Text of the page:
Here was, in 1825, an increase of nearly two hundred per cent on 1823, and in 1826 of one hundred per cent. Was it, then, to be wondered at, that there should be difficulty now in employing all this increase of shipping, when, owing to the over-speculation in other branches of trade, the amount of goods to be transported had likewise fallen off?

But we were told by the gallant general, and by his supporters, in their correspondence with the Board of Trade, that the distress was now owing to the competition of foreigners. And how do they attempt to prove this? Not by a reference to the amount of respective shipping em ployed; not by shewing that a decrease had taken place in the amount of British shipping, because, as he should presently shew, they could not; but by a reference to statements of the cost, time of sailing, comparative durability of foreign ships, in which it was easy to impose upon the credulity of those who were not well versed in the subject. These attempts were so open and so barefaced, that they deserved to be exposed; and he should certainly do so. First, with regard to the cost of building: the parties left out of their calculation altogether the difference of the admeasurement, owing to the registry regulations of this country. The foreign ship was built at so much "per ton burthen," the English vessel at so much "per ton register," and the British vessel so built, carried one third to one half more tonnage burthen than her registry admeasurement. This the ship-owners attempted to meet by a declaration, that "the capacity of ships built abroad was equal to that of English." This was a most miserable quibble. Now, taking the proportionate rate of capacity, it appeared from the best returns which could be obtained, that the cost of building was, during the last six or seven months, as follows per ton, British register:—In London, 20l.; in Hull, 17l.; in Newcastle, 16l. to 17l.; if wood sheathed, 12l. to 15l.; in Norway, fit only for timber, 10l.; in the Baltic, 12l. to 13l.: if fit only for timber, 9l. to 10l.; in Holland, France, and Hamburgh, 13l. to 16l.; if coppered, 18l. to 20l. Undoubtedly, there was here a difference in the cost price; but this was more than accounted for by the comparative durability, the time they each commenced the voyage, and the difference of the number of men.

An attempt, and a most unworthy attempt, had been made by the body of ship-owners, to shew that in no one of these particulars did the British ship enjoy an advantage. First, to prove that the durability was not greater, they had given what appeared, to any one not conversant with the subject, a fair comparative statement, taken from Lloyd's books. Now, what was the truth of this? Why, it was the most unfair that could be, and shewed anything but the truth. British ships were registered at Lloyd's the moment they were off the stocks; and if any accident happened to them, they were instantly effaced. A foreign ship was only registered when she came into this country, and no account was taken of accidents which might have happened to her, so that very probably half the foreign ships selected by the ship-owners as a proof of their longevity might have ceased to exist altogether. Secondly, with regard to the time. A certificate was given by two brokers on this subject; but it was not the better for that.—He would appeal to any man—any member in the House, who, like himself, was in the habit of employing shipping—whether the foreigners were not, proverbially, dilatory in their voyages? Lastly, with regard to the difference of the number of men. Here a statement in figures was given, in which it would be difficult to have erred unknowingly; but here these gentlemen actually went against their own figures; and, after giving us a calculation, which shewed that there are five men employed to every hundred tons of British shipping, and six to every hundred tons foreign, actually told us that there were only four to every hundred tons foreign. But these were mere matters of calculation; it remained now to see, whether what the ship-owners said ought to have occurred, had really occurred; and whether we were undersailed by foreign ships, as according to their calculations we ought to be. The House had already heard the immense increase of British ship-building in 1824, 1825, and 1826, since the Reciprocity acts had come into force. Now, what was the statement as laid upon the table of the House, of the British and foreign tonnage entered inwards in those years?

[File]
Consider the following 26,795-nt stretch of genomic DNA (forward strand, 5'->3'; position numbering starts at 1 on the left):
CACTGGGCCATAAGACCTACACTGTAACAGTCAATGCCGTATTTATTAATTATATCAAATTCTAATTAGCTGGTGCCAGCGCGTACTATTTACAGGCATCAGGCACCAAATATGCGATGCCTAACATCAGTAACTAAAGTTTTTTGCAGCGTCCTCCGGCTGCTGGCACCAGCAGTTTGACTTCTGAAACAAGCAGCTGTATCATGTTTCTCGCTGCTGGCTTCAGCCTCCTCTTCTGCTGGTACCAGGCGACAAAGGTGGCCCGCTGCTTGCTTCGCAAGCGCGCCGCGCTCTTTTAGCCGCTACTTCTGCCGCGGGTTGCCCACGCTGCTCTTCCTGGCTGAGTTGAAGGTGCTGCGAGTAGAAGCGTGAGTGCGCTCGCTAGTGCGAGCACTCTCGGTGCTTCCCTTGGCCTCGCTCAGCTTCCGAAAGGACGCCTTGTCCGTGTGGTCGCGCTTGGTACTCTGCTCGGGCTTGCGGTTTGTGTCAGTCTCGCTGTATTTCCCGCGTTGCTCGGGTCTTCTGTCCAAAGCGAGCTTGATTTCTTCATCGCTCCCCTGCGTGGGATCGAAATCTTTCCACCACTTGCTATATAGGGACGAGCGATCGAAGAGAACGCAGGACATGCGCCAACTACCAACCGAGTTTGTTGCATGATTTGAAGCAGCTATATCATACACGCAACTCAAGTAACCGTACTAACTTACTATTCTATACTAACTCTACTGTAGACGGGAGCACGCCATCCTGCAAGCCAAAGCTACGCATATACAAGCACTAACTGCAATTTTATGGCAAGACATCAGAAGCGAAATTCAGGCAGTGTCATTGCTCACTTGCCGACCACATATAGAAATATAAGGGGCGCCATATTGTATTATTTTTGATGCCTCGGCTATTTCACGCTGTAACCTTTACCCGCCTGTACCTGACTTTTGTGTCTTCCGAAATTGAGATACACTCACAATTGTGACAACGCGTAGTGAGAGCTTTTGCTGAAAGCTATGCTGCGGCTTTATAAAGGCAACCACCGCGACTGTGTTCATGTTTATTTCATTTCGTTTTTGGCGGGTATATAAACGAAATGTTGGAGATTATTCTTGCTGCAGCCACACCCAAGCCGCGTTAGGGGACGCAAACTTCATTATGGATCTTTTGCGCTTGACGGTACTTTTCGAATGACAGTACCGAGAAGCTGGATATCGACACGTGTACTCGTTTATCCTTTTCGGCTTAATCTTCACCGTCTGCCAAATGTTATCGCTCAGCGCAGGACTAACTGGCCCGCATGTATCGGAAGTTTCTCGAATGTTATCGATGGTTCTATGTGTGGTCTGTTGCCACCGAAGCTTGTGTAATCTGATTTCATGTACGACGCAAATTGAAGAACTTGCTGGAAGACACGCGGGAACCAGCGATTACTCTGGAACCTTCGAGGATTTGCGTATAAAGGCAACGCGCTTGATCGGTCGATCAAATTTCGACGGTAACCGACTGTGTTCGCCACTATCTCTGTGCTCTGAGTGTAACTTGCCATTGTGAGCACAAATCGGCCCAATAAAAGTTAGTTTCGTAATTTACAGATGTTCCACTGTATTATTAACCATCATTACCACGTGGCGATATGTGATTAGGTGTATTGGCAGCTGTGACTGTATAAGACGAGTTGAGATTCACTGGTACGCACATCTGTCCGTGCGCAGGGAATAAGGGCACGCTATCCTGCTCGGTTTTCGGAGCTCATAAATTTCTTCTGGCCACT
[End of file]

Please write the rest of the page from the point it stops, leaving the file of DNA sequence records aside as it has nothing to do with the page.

1818 2,457,779 tons. 704,511
1820 2,270,400 408,401
1822 2,390,238 419,694
1824 2,364,249 694,880
1825 2,786,844 892,601
1826 2,478,047 643,922

From this account, strange to say, it did not appear that foreign shipping had increased in proportion to ours since the alteration in the law, although he certainly expected it would; but this was only a further argument against the assertion of our being undersailed.—He would now turn to the state of the Baltic trade. What was the return of the number of ships, British and foreign, that had passed the Sound?

1821 2,819 6,358
1822 3,097 5,386
1823 3,016 6,187
1824 3,540 6,978
1825 5,186 7,974
1826 3,730 7,335

Comparing 1826 with 1824 and preceding years, it did not appear that we had lost any thing of our relative proportion. It did not then, in fact, appear that we were undersailed by foreigners. If it were true that it were so, why did they not obtain all the carrying trade of the world? How happened it that British shipping retained so large a share of it? He would appeal to any merchant, whether he did not always find it to his advantage to give the preference in a neutral port to a British ship? A statement had been made in 1823, by the ship-owners, that in that year, out of two hundred and eight vessels arrived at Hamburgh between the 1st January and 1st June, only twelve were British—that was before the alteration in the law. What was the case in 1826? By a return he held in his hand, out of eight hundred and two vessels, seven hundred were British? Did this look as if the carrying trade was lost to us?